Temperatures in the Long Beach region have climbed as much as 2.5 degrees Celsius, which are considered to be early warning signs of a dramatic climate shift, according to the Washington Post report.
A report released Wednesday by Center for Climate Integrity is billed as the first such study to give a dollar amount to the cost of building seawalls to protect communities against rising sea levels due to climate change.
Long Beach officials devised a timeline through 2100 to tackle issues related to a warming planet, including worsening air quality, hotter temperatures and rising sea levels.
Three of 10 shipping piers at the Port of Long Beach could be inundated with water—one of which houses a Southern California Edison substation—even in the mildest sea-level rise projections, according to an assessment risk compiled by the port.
In the 90803 ZIP code—which includes Naples, Belmont Shore and the Peninsula—the median home costs nearly $900,000. But large swaths of the area will soon be underwater, with predictions that a rapidly warming ocean will rise 6 to 22 inches by 2050 and as much 6 feet by 2100.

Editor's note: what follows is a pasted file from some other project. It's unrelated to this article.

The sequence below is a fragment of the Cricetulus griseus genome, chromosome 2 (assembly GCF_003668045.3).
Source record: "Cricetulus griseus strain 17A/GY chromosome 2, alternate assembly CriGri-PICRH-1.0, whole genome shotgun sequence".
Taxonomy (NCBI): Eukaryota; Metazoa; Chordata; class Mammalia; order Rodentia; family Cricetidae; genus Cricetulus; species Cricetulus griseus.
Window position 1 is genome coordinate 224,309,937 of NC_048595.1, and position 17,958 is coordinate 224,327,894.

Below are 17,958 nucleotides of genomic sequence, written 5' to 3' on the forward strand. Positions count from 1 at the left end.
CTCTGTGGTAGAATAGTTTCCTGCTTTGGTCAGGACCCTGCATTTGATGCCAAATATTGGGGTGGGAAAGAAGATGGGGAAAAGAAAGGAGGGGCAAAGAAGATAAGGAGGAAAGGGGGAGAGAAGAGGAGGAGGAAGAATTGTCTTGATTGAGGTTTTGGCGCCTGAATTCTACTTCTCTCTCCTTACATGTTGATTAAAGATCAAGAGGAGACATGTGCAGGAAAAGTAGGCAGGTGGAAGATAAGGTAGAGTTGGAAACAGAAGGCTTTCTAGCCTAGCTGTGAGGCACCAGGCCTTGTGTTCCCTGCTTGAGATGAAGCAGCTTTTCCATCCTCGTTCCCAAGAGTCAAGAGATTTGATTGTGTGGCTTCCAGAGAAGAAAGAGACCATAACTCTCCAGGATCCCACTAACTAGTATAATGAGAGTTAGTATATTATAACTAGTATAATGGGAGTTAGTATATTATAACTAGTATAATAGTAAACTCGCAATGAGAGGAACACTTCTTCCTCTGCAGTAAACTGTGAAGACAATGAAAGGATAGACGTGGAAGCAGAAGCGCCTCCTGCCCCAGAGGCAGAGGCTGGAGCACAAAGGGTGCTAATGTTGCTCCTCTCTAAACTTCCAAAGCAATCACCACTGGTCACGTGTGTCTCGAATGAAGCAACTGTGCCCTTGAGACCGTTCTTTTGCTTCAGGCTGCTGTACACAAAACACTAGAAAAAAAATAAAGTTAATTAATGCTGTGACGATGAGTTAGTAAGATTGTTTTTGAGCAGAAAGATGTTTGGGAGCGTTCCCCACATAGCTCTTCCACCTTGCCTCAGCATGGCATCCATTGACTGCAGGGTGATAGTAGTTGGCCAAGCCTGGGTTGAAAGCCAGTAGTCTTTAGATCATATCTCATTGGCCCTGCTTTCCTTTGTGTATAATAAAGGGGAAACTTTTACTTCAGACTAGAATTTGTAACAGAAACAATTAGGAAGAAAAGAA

“We’re in the latest great extinction, not only of animal species but of plant species,” the world-renowned climatologist and oceanographer says.
Low-income communities, which primarily include people of color, are most susceptible to air pollution in the region.
Long Beach will soon face coastal flooding, dirtier air, hotter temperatures and more pervasive water shortages under current climate predictions. We take readers on a tour of what this will look like, and what residents and city leaders are doing to prepare and adapt.
The city of Long Beach organized the event at the Golden Sails Hotel as part of an effort to get out the word and gather input for its Climate Action and Adaptation Plan, which leaders anticipate finalizing this fall.
The panelists will present some of their findings on climate change and its effects, with particular attention given to the Long Beach community, much of which is threatened in the near term due to sea level rise.